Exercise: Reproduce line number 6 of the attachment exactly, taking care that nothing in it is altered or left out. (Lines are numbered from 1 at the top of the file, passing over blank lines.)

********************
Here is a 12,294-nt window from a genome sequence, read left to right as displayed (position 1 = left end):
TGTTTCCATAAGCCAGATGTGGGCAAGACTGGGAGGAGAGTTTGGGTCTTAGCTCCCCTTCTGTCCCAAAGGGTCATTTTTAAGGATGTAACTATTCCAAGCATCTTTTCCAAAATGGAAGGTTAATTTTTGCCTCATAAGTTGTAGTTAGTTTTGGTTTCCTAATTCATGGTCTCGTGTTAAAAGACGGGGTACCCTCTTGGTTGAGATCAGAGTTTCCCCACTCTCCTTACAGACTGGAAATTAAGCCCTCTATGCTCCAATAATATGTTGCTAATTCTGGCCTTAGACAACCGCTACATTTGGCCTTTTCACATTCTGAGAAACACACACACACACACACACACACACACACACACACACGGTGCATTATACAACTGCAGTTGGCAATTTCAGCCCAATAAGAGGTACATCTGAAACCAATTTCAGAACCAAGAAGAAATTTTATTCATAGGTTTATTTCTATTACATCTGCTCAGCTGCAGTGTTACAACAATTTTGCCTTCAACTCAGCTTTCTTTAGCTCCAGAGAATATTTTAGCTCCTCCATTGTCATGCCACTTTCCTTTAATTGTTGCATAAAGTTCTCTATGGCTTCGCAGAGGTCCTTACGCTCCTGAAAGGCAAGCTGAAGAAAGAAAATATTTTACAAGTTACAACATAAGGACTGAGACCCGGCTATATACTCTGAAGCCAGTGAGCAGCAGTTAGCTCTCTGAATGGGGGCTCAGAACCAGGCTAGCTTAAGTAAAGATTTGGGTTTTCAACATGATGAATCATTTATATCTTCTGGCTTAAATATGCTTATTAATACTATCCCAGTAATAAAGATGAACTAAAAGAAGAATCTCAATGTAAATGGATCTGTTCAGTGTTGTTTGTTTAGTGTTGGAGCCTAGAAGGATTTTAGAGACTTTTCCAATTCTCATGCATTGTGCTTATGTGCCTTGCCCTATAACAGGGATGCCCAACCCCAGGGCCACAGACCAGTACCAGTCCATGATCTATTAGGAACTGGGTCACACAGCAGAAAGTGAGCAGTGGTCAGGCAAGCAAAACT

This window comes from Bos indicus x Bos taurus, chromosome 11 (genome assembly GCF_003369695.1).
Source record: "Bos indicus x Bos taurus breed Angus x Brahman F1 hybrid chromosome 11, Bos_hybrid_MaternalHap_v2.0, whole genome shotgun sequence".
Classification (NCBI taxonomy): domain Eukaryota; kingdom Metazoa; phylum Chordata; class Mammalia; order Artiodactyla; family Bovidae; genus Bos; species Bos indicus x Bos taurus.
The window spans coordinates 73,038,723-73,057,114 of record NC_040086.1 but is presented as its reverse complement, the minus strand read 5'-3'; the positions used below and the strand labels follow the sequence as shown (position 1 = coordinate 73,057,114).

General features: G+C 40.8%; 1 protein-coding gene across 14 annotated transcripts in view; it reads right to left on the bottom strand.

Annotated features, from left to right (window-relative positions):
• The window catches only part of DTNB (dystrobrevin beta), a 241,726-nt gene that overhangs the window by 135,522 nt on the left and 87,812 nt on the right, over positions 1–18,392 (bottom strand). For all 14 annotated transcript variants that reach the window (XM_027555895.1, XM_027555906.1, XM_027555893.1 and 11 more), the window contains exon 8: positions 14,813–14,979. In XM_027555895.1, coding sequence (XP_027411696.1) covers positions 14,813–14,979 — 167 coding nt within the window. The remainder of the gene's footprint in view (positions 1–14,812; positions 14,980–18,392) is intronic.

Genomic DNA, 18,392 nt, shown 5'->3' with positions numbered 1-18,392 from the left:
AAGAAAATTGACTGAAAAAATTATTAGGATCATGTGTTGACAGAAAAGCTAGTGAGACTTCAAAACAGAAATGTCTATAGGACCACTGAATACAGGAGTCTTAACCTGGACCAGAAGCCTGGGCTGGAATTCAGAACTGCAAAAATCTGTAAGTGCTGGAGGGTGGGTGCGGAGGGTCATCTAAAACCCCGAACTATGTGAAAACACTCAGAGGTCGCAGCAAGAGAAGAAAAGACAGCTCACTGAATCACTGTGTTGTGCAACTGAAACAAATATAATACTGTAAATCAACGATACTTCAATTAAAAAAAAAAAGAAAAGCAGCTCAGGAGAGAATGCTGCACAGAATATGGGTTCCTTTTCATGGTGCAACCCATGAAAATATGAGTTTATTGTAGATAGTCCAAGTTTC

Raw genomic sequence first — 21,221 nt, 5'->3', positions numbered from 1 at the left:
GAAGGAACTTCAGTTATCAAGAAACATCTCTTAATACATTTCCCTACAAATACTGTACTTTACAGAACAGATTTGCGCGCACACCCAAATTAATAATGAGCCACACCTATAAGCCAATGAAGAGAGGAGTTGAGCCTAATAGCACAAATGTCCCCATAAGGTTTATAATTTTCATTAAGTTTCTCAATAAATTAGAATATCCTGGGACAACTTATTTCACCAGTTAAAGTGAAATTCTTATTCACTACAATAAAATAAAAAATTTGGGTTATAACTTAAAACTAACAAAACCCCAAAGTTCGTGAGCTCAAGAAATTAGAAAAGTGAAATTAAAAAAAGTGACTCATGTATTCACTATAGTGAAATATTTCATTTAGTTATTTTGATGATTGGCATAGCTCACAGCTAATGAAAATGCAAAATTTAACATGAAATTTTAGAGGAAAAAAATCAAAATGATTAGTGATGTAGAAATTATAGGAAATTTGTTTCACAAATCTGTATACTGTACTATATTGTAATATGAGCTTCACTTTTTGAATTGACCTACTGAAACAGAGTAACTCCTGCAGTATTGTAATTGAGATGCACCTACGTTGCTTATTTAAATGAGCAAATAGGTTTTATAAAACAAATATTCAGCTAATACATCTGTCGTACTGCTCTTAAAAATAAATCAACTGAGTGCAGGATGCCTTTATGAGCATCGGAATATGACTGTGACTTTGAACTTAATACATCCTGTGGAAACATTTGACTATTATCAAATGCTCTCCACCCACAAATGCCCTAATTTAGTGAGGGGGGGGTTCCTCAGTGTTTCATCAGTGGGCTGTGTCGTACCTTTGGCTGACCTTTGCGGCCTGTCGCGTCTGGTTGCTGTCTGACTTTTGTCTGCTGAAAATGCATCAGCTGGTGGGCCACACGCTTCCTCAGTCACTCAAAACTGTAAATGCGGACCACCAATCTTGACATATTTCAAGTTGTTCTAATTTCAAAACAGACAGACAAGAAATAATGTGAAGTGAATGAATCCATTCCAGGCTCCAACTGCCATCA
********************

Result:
The window spans coordinates 73,038,723-73,057,114 of record NC_040086.1 but is presented as its reverse complement, the minus strand read 5'-3'; the positions used below and the strand labels follow the sequence as shown (position 1 = coordinate 73,057,114).